The week careened, collided and crashed towards Saturday, with me clinging to the overhead strap, swaying in the aisle. Tired, drained and raw, I spent its waning hours reading, writing, and meditating. My ride through life personifies a reputed Chinese curse: "May you live in interesting times." But as I sat in a lab tech's chair for the third time in as many days, she and I agreed on one principle: Unlike the mother of Hailey Owens, we are blessed to be able to see our children's wide eyes each day, see the rise and fall of their chests as they breathe, mutter as we trip over shoes they have abandoned or push aside the other daily debris of their exuberant existences.
The slaughter of Hailey Owens haunts me as no other story in the news has for many months. I realize this holds irony; hundreds die in a foreign country, scores die on our American city streets. But this child did not just die: she was savagely stolen and mercilessly murdered. I cannot imagine surviving having a child succumb to such fate; but scores of mothers have. Mothers of teens in the mean streets of New York, Detroit, Los Angeles and even Kansas City form bonds with women they would otherwise never know, members of a club for which I pray I am never eligible.
The week's events cast a pall over everything clean and good, and sets in perspective anything difficult that I endured. As I gaze out my window at the grey morning sky, I am remembering other lost children, children whose stories appeared in my newspaper or whose paths crossed, however briefly, with mine. The unluckiest of them died; but the ones who lived carry terrible burdens. The stamp of violence which reroutes the neuropathways of the young. The brittle bones that never quite heal. The uncertainty lurking in the small heart of an abandoned baby. The lingering, stark knowledge of being unloved, unwanted and untended.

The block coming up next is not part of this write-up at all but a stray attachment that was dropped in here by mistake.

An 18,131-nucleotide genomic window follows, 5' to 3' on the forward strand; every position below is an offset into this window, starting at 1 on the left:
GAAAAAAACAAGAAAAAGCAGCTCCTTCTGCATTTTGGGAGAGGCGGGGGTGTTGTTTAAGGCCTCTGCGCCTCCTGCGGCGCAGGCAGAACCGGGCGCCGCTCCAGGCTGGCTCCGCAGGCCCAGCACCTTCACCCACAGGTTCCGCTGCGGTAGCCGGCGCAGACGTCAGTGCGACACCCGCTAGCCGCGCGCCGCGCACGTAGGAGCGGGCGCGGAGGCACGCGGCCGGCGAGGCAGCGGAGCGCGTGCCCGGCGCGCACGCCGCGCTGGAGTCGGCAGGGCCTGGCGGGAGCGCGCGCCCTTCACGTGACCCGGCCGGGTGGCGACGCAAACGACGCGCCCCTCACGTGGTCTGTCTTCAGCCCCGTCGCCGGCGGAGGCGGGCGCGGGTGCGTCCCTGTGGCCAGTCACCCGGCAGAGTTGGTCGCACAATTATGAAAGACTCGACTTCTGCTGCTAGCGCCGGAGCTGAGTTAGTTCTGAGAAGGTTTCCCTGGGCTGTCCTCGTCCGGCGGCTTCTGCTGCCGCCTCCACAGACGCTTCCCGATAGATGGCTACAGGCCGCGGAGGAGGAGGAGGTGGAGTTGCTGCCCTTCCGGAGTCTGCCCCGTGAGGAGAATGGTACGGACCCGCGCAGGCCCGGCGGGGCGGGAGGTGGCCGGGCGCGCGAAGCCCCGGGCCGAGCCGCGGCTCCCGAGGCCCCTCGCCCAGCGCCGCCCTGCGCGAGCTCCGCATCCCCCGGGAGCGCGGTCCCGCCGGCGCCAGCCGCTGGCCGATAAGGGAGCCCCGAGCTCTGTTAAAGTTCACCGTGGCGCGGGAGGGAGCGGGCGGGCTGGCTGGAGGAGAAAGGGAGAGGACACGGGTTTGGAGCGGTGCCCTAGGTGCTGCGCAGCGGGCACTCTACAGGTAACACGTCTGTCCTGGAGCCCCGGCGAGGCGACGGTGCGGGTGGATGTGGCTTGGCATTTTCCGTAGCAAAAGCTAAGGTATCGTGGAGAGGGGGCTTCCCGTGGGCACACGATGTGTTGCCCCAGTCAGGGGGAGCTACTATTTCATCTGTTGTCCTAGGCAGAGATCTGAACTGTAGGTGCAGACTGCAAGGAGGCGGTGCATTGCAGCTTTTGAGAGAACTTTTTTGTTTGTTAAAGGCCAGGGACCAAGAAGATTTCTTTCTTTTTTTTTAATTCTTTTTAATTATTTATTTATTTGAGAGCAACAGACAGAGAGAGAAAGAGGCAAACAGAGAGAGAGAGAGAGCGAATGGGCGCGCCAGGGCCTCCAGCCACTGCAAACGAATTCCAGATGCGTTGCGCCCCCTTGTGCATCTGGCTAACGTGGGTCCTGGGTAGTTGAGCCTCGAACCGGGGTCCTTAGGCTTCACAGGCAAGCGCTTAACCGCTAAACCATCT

This week, a young mother of three sat in my office and signed consents to terminate her parental rights to two of her children. A child of her parents' late life, this girl shines with innocence and unknowingness. I've read her records and know her challenges: A low IQ, attentention deficit, an uncontrollable temper. Just twenty-one with children aged 3, 2 and six months, this girl has no chance to have the kind of life that most aspire to live. She's one of the lucky ones in some ways, though. Those parents, 45 when she was born, are adopting her two oldest and fostering the baby.
This sweet, senseless girl stumbles from boyfriend to boyfriend, hovel to hovel, job to job. She ranges from rage to giggles and calls anyone who harbors her, a "Play sister". I'm not quite sure what that means. Occasionally she stops by my office to use my cell phone charger for one in an endless string of throw-away phones that men buy her for reasons I imagine with sickened stomach. But for all her faults, this girl lives in her mother's heart, just as loved, just as cherished, as Hailey Owens who lies cold on a table in the Greene County coronor's office. The plight of both mothers, of all mothers, weighs heavy on me, as I sip my herbal tea and wonder what tomorrow holds for each of us.